Google Drive allows you to create documents, spreadsheets, presentations, drawings and forms and share them with others. You can also upload photos and videos and store them on your personal drive. You get a total of 15GB of storage across Google Drive, Gmail and Google+ Photos, with upgrade options maxing out at 16TB for $800 per month. You can access Google Drive on the web, or download the app for Windows, Mac, Android and iOS. Google Drive includes a free web-based office suite, which makes it ideal to use at work. You can create, open and edit any office document and export it in a variety of formats like .doc, .rtf, .txt, .pdf, .ppt, .xls, .odt (Open Office document) and .html. Google Drive Google Drive excels when it comes to collaboration. Shared files can be edited by multiple users, with all changes merged into the document. There are markers to indicate who’s editing in real time, and you can post comments and chat with others on the shared file. Like Dropbox, you can also share folders with others, giving them access to edit and add files. Google Drive is also compatible with a number of third-party apps. Google Drive also introduced a neat photo-viewing interface that lets you swipe through images with options to download, share and print them. Also consider: SkyDrive, SugarSync Evernote


Evernote is a digital note-taking app which lets you create notes and archive web pages. It is present on almost every platform imaginable, with apps for Windows, Mac, Chrome OS, Android, BlackBerry, iOS, Windows Phone, Windows 8 Touch and WebOS. Evernote gives you 60MB of free uploads per month. Upgrading to the premium plan gives you 1GB uploads per month with unlimited storage, for either $5 per month or $45 for the year. Evernote lets you upload text, videos and media either separately or combine them together to create a single note. You can group notes into Notebooks, and Notebooks into Stacks. Additionally, you can organise your notes with tags. Evernote Evernote’s search functionality is very advanced, allowing you to search for a particular note by typing in the title, keyword or phrase. It also uses OCR (Optical Character Recognition) technology to search for text or handwriting from photos. So if you’re looking for the word ’91mobiles’ that appears somewhere in a photo, it should show up in your Evernote search. You can save highlighted text or entire webpages via the Evernote Web Clipper, an extension available for most browsers. Once the webpage is saved to your account, you can make changes and edit it. Evernote also lets you share folders and files, although you will need to use a third-party app like LiveMinutes to if more than one person is editing. Evernote has a dedicated App Centre that lists all compatible third-party apps. Also consider: Springpad, Google Keep Pocket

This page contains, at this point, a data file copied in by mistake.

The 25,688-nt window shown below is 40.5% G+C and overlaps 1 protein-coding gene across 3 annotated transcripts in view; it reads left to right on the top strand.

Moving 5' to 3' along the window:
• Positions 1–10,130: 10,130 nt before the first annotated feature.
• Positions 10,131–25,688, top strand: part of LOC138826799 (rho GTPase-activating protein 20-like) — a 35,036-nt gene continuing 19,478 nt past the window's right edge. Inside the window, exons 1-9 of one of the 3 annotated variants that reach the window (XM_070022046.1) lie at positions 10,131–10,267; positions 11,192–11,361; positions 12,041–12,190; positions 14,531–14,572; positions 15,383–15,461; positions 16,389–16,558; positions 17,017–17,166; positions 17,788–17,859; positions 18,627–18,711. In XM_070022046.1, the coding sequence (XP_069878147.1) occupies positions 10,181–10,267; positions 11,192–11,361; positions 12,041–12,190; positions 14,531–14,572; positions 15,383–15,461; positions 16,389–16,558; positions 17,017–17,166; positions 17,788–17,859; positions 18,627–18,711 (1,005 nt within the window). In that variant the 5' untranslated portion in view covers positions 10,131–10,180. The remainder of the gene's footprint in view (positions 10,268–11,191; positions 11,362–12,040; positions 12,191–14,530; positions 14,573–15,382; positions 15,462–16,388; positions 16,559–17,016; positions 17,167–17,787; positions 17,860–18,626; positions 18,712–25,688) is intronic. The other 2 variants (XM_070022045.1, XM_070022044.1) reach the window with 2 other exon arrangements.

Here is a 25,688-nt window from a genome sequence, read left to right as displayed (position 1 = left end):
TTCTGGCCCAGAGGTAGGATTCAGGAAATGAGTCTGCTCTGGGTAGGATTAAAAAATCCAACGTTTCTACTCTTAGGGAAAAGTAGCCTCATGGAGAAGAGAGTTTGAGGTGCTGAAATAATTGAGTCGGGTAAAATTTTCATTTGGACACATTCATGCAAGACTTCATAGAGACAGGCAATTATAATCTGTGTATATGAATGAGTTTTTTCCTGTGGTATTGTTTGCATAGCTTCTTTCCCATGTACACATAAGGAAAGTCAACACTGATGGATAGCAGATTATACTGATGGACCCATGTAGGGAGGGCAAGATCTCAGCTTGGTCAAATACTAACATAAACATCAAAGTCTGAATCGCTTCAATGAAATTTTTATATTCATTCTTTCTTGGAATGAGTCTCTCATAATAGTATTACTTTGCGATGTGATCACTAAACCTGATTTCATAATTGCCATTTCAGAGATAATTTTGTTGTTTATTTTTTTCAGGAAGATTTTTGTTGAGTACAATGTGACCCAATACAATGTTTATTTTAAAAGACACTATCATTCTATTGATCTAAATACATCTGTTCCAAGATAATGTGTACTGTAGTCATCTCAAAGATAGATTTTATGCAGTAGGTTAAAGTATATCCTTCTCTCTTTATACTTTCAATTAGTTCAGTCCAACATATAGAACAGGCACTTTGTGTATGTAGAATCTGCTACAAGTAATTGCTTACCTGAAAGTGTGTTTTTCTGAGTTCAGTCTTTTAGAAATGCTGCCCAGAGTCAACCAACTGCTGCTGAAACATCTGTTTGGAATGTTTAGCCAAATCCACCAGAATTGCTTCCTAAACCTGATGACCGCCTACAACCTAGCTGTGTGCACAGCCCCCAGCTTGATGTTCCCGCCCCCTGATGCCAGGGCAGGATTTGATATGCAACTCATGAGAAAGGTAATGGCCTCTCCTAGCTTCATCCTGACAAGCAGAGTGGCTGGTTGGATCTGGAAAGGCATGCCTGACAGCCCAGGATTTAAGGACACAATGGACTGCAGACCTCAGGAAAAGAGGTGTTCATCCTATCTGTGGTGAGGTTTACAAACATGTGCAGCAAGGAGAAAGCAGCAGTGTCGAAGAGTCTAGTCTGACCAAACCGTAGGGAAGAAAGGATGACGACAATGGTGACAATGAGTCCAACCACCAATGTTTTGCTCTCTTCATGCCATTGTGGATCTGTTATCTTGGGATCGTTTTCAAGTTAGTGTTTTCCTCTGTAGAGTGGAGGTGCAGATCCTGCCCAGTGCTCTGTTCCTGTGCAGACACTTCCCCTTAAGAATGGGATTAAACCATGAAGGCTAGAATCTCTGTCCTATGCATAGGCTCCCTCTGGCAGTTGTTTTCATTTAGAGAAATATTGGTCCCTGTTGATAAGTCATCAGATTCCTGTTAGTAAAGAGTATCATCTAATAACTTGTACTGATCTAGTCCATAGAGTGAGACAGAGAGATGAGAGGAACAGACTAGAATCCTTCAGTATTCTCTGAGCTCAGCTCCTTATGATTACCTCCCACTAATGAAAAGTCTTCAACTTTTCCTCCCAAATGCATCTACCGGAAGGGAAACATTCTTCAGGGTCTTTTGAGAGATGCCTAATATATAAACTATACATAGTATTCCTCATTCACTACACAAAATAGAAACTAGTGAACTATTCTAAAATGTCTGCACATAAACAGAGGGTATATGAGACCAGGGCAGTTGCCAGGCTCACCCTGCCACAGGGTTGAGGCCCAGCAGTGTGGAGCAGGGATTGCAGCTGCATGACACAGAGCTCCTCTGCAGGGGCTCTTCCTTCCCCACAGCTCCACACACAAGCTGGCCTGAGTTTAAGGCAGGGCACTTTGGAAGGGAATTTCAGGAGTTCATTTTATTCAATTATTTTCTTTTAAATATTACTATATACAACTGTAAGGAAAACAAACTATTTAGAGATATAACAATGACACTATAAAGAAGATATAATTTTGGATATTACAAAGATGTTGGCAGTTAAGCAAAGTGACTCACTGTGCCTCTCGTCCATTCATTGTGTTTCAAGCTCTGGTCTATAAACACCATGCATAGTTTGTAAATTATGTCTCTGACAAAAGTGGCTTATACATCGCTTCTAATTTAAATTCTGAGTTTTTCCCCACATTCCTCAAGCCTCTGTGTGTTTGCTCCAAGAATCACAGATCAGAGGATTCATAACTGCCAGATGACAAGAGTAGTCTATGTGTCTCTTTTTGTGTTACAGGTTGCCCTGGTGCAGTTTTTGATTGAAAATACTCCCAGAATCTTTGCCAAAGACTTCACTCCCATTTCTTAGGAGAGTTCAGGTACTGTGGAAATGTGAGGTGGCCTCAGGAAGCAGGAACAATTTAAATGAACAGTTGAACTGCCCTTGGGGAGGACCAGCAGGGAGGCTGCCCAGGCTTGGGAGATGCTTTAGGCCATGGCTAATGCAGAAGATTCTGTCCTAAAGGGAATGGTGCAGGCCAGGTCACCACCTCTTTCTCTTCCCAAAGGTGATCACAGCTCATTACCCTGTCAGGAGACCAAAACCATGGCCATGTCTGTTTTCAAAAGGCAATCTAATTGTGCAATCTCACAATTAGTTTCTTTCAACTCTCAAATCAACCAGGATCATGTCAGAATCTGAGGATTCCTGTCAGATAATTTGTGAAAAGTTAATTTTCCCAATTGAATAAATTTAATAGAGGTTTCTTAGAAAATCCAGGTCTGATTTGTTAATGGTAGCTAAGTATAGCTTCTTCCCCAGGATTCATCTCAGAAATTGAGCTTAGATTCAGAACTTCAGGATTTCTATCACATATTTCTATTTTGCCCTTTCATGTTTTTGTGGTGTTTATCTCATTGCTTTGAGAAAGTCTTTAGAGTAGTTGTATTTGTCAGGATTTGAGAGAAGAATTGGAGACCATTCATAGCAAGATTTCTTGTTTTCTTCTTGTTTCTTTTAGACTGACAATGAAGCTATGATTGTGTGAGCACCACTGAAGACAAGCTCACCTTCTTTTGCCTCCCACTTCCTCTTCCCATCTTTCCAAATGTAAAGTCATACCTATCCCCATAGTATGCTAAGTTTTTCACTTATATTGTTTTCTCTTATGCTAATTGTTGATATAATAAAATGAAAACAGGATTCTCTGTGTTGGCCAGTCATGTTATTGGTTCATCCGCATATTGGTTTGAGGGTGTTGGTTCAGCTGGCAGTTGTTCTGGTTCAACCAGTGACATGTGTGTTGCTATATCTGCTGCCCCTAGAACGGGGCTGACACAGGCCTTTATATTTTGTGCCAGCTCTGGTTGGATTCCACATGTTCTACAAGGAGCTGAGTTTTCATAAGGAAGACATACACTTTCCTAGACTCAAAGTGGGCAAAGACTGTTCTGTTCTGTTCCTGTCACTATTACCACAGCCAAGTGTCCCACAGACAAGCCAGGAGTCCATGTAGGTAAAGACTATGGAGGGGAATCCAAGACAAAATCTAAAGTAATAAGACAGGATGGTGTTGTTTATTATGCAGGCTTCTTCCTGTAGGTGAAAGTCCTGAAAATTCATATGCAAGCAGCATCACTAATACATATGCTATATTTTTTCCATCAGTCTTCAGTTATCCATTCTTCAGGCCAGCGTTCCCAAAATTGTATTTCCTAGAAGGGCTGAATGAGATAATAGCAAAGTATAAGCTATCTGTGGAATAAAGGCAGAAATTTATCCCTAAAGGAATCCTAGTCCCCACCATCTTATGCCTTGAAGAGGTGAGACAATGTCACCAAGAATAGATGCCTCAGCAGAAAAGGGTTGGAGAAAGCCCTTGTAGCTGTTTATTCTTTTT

Formerly Read it Later, Pocket enables you to save web articles for reading later. It is available for iOS, Android, Mac, Windows, Linux, Google Chrome, Safari, Firefox, Opera, Kindle Fire and Kobo, which pretty much covers all platforms. Additionally, it has a web interface which can be accessed from any device or browser. Pocket doesn’t have a limit on the maximum number of articles that can be saved in a user’s account, although articles you save for offline reading will take up valuable space on your device. You can disable this option and choose to read articles in a web view format instead. Once you save an article to your Pocket, you can resume reading it on any of your other devices via the web or app. You can save articles to Pocket using the bookmarklet on various browsers, emailing links to your account or directly via supported apps for iOS like Twitter, Zite, Flipboard, Reeder and TweetBot. Pocket For sharing, Pocket lets you Send to Friend – where you can share content from the app in a formatted email with the link and your comments. The recipients do not have to be Pocket users, but if they are, they will receive a notification from their Pocket account. In November, Pocket introduced Highlights, which displays the best content in your account under different tags. Default tags are divided into Best of,Trending, Long Reads and Quick Reads. Highlights also adapts to your reading habits when you use Pocket frequently, creating tags that are constantly updated to match your interests. You can also organise your items by manually applying tags. Also consider: Instapaper